Art Accessibility for the Visually Impaired
Researchers: Callum Fowler, Mattia Spagnuolo, Xinyu Sun, Boyuan Yu
Through the lens of cultural democracy, our research project looks at art accessibility for the visually impaired. By exploring the current initiatives running at art institutions, contemporary artists creating accessible art, and current technologies focused on experiencing art, our aim is to contribute to art accessibility and raise awareness on current industry limitations. The culmination of this research is a software-based artefact that converts images to sound.
Our background theory is the idea that everyone should have access to all forms of art. In the introduction of his book, "Cultural Democracy: The Arts, Community, and the Public Purpose", James Bau Graves outlines the primary ideologies that surround the theory. Firstly, he notes that the access to different cultural artefacts greatly increases social/cultural cohesion in a multicultural society. He explains how opening up cultures to a wider community not only allows the general public to see new cultures, but also helps keep cultures alive in migrant communities. Graves also states the importance of artists interacting with different cultures and peoples. He talks about Andy Lomax’s idea of cultural “grey-out” (Graves, pg.7), which suggests a homogenising of culture within the US. While our research does not look at a specific culture, we are addressing the idea of cultural accessibility. The more people that can experience art within a society creates greater cultural bonds to individuals and the community around them.
Among all the initiatives we researched, Georgia Krantz’s “The Mind’s Eye” differs from the rest due to its multisensory nature. Rather than being a simple audio description, this workshop aims to convey emotion through the use of touch, smell, and sound. “The eye is just one of the channels through which sensory information is passed to the brain for processing” - says Krantz - “and with the right tools blind museum goers can be moved by visual art just like anyone else.”
A number of artists create art for the visually impaired, one of which is Niel Harbisson. Harbisson was born colourblind, however at the age of 21 he underwent surgery to fit a prosthetic device which allows him to hear colours. Over time Harbisson developed a sense of colour through sound and started integrating it into his artwork. Using what he came to call his “eyeborg”, he now translates audio into colour palettes and images into soundscapes. His collection includes celebrity sound portraits and visualised iconic speeches.
Our research also incorporates the current technology for people with visual disabilities. One key example is the BrainPort device by researcher and neuroscientist Paul Bach-y-Rita. The technology takes advantage of a phenomenon called sensory substitution: our brains are capable of processing information independently from the organ that delivers it. Through a series of electrical impulses, the device stimulates the user’s tongue based on the image feed from a head-mounted camera. As the pixel information is mapped to the electrical stimulus intensity, the user is able to discern shapes from the video feed.
A more accessible technology we looked at is Caltech’s vOICe system. This device is comprised of a camera and software to translate images into sound. Similar to the BrainPort, vOICe makes use of sensory substitution which allows the user to visualise images through the use of sound. Caltech’s mapping system was found to be very intuitive as both trained and naive users were successful in understanding the image. This technology, along with Harbisson’s artistic practice, heavily inspired our artefact.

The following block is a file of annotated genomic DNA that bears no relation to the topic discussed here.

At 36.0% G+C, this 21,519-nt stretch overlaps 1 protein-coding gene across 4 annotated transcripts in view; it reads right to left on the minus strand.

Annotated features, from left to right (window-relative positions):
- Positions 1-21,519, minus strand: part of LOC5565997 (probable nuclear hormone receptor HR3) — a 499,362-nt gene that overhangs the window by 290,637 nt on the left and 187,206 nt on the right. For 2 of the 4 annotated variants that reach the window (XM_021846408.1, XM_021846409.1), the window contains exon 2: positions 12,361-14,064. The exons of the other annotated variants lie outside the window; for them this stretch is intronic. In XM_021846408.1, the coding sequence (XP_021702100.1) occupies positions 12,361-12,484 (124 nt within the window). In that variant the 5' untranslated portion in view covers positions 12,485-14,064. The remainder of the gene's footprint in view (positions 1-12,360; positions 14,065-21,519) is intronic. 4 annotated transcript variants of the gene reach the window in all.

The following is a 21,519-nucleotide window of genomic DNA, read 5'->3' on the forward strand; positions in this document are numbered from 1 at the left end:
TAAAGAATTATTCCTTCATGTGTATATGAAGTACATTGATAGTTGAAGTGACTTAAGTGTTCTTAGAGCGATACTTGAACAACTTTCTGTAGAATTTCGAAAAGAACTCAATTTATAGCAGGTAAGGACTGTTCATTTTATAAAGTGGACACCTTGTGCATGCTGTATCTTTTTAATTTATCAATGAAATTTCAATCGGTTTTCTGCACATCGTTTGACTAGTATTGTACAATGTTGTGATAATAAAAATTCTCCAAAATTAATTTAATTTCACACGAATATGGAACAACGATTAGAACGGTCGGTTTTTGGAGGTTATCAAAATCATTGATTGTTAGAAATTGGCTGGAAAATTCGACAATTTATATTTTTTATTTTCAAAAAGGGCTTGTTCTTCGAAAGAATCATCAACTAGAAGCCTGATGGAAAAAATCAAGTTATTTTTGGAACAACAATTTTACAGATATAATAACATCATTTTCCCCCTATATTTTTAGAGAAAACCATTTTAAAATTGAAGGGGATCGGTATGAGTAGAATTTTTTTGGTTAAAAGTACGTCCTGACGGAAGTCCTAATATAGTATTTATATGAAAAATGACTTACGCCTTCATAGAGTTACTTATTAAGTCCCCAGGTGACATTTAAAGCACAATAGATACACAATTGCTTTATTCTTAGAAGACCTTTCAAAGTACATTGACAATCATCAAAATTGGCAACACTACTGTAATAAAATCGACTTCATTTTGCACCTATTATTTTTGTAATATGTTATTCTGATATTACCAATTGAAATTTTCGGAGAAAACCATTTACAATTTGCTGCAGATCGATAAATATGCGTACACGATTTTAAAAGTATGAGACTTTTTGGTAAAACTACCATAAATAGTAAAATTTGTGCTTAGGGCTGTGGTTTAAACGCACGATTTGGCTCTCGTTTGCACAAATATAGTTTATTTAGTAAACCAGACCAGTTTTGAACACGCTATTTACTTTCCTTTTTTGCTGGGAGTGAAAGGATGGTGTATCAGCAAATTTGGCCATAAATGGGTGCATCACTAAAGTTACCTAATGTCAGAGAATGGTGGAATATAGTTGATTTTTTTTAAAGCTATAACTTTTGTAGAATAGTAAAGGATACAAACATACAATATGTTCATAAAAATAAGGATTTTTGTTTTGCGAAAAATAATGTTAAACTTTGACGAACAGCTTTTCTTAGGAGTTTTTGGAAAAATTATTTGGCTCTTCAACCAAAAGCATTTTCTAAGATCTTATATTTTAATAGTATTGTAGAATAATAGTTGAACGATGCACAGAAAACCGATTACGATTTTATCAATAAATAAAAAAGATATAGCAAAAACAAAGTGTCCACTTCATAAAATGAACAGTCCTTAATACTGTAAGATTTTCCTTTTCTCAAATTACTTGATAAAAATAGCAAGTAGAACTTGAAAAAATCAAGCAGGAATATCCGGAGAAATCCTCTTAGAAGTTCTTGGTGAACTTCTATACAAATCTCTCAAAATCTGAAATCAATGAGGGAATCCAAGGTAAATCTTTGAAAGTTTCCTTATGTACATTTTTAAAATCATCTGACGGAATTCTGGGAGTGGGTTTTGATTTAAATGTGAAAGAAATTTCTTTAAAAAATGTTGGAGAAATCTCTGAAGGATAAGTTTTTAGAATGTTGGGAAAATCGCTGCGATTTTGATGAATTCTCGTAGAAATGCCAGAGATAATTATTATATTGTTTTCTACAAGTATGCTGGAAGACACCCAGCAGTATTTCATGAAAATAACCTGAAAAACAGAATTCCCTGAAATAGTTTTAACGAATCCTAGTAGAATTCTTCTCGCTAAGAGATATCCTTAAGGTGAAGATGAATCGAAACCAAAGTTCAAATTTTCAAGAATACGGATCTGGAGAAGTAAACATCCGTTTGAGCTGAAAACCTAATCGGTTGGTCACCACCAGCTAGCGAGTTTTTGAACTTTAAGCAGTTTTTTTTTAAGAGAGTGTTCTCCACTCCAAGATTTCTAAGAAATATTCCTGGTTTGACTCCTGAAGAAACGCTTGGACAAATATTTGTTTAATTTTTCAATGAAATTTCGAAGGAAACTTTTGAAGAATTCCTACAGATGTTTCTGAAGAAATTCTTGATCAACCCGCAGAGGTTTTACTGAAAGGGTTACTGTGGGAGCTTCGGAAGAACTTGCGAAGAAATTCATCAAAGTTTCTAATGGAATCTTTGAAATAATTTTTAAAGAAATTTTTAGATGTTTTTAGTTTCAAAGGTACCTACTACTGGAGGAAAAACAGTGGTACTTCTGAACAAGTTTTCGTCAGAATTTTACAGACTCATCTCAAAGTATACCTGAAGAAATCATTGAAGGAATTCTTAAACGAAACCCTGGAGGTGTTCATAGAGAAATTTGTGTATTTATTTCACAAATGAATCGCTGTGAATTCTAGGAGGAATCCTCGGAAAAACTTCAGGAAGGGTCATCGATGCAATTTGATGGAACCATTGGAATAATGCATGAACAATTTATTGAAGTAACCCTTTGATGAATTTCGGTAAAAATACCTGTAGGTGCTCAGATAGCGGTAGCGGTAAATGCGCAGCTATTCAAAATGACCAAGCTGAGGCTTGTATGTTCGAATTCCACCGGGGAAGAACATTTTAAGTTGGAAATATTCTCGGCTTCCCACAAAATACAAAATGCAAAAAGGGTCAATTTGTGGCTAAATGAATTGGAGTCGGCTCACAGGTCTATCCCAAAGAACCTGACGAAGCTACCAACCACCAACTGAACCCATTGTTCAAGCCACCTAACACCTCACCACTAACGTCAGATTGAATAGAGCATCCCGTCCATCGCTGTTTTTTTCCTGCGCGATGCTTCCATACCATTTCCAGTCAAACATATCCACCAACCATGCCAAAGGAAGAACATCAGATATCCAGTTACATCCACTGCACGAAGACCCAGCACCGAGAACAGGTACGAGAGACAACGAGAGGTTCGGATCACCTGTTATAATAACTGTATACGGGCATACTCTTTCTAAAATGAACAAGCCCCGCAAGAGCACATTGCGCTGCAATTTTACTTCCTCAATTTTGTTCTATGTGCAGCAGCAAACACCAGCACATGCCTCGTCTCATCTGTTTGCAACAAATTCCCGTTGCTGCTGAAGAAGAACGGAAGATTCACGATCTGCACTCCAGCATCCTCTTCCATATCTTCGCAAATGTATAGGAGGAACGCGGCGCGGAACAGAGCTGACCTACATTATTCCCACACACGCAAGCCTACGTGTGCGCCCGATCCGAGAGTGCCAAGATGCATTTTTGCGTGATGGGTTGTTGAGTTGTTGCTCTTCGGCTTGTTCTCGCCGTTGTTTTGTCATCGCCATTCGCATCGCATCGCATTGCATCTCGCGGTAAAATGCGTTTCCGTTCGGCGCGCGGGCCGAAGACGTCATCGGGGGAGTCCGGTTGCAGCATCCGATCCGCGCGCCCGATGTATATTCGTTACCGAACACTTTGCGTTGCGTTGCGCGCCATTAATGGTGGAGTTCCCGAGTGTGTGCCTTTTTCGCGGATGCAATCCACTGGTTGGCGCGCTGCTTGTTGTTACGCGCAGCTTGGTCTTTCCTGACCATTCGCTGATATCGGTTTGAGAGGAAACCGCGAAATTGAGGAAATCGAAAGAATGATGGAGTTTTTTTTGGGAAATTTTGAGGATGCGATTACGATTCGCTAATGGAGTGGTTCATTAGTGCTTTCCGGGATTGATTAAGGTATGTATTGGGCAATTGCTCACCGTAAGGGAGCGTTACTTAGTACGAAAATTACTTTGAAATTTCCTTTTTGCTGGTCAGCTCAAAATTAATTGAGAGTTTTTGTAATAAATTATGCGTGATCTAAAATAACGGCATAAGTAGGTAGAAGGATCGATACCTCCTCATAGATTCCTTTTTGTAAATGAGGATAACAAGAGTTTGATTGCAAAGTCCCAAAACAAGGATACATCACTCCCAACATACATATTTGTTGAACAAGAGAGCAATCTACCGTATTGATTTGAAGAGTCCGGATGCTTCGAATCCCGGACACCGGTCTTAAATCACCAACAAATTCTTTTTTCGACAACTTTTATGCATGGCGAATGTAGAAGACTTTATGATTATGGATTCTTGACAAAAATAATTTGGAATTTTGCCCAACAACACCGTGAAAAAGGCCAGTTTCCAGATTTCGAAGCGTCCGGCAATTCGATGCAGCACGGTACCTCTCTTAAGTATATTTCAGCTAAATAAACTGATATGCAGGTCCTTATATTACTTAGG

Our artefact is a software-based image processor which translates pictures into sound. Building from Caltech’s vOICe system, we attempted to extract the image’s mood based on its colour palette. A dark-blue image will be interpreted as “melancholic”, whereas a bright-red image will be considered as “vibrant”. Drawing from musicology, we have mapped “melancholic” to a minor scale, and “vibrant” to a major scale. The artefact offers two roles. Firstly, the system allows for people with visual impairments to experience the mood of visual artworks. Secondly, it gives all members of the public a chance to experience classic visual art through a new medium.
Through practical research we gained a better understanding of art accessibility and cultural democracy. At the moment, our artefact is a working prototype but through further revisions could easily be integrated in a gallery/museum setting. This would allow attendees to experience art in an unconventional way. The result would allow all members of society to share and explore artistic artefacts through innovative technology.
Below is our artefact demonstration, followed by the podcast of our research project.
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Red Roses: https://auspicgifts.com/wp-content/uploads/2019/04/50-Red-roses-bouquet.jpg
Red Dress: https://www.pictorem.com/144487/Sad%20woman%20in%20red.html
Mona Lisa - Leonardo Da Vinci: https://en.wikipedia.org/wiki/File:Mona_Lisa.jpg
Girl with the Pearl Earring - Johannes Vermeer: https://en.wikipedia.org/wiki/Girl_with_a_Pearl_Earring
The Persistence of Memory - Salvador Dalí: https://mymodernmet.com/wp/wp-content/uploads/2017/06/the-persistence-of-memory-thumbnail.jpg
The Starry Night - Vincent Van Gogh: https://en.wikipedia.org/wiki/The_Starry_Night
The Great Wave of Kanagawa - Hokusai: https://www.artsheaven.com/painting/artists/h/katsushika-hokusai/the-great-wave-of-kanagawa/